Just after EJ’s first birthday we met the community paediatrician at the Child Development Centre for the first time, and she put us on the path to meet a whole host of different specialties, from ophthalmology to orthotics, audiology to physiotherapy. EJ was also referred to genetics and she has been intermittently undergoing tests ever since (chromosome analysis, micro-array, MRI, EEGs….)! She is now 6 years old and has been on a detailed genetic study called Deciphering Developmental Delays (DDD) for around 4 years, but as yet no overarching reason for her GDD & sensory processing has been identified! 


Are your children in school (if so, what type of school) or home educated? 


EJ is now in Year 1 at a special school.  Eighteen months ago we agonised over the decision on which school would be best for her.  Where possible I’d always choose inclusion.  However on visiting several schools, including our lovely mainstream village schools, and several special schools, we knew straight away that her school would be the perfect fit!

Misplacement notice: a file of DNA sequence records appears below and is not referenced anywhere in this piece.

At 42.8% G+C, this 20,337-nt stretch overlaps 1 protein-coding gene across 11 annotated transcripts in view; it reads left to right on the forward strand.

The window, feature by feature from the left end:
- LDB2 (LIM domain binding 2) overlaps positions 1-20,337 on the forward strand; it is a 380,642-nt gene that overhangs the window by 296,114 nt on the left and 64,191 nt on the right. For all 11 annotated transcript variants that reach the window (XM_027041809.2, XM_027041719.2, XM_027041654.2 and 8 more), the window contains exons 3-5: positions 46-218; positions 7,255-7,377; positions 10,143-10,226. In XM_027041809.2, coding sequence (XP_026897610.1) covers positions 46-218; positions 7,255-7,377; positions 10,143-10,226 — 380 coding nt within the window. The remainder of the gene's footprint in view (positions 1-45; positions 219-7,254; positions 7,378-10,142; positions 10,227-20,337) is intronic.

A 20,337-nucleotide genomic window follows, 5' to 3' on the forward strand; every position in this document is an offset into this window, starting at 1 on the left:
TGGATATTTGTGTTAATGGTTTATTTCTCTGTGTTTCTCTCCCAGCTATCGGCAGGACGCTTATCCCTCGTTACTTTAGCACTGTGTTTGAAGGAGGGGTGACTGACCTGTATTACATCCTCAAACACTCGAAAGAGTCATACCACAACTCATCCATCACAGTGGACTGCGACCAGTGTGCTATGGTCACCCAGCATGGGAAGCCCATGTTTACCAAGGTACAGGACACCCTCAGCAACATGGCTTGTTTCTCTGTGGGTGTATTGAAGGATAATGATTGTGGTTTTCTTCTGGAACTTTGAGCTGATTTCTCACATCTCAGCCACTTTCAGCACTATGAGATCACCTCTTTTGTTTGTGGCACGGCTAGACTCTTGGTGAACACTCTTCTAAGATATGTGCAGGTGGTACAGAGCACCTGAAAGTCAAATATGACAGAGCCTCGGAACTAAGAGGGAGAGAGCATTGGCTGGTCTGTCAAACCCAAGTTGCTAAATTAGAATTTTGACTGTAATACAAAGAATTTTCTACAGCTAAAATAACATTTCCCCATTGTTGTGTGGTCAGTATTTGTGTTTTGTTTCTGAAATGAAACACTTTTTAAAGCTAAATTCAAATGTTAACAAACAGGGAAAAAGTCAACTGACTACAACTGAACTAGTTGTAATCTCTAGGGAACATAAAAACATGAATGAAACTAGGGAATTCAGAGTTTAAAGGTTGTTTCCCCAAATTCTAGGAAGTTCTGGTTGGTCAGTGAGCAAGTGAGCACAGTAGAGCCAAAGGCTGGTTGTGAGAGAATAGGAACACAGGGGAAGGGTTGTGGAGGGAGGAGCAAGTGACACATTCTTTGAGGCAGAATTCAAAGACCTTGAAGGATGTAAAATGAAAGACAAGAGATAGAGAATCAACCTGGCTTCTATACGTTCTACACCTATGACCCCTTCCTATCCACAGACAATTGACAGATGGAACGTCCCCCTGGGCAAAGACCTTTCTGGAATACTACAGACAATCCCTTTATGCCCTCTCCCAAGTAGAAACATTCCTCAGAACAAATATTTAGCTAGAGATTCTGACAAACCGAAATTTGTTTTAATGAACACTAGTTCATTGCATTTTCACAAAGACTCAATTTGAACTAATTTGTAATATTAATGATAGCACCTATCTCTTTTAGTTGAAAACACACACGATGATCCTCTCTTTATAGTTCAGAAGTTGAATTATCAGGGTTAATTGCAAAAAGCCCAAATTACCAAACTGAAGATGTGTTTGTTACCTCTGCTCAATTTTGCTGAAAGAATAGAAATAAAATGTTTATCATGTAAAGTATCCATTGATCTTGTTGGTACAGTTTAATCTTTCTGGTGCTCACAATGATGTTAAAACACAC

EJ has no formal communication (or at least not that we understand……yet!?) but it has been pretty clear from the excited bouncing in her wheelchair, and the lovely big grins when we drop her off, that she knows exactly where she is! Even after the long summer break she she was able to show us that she was raring to get back to ‘work’!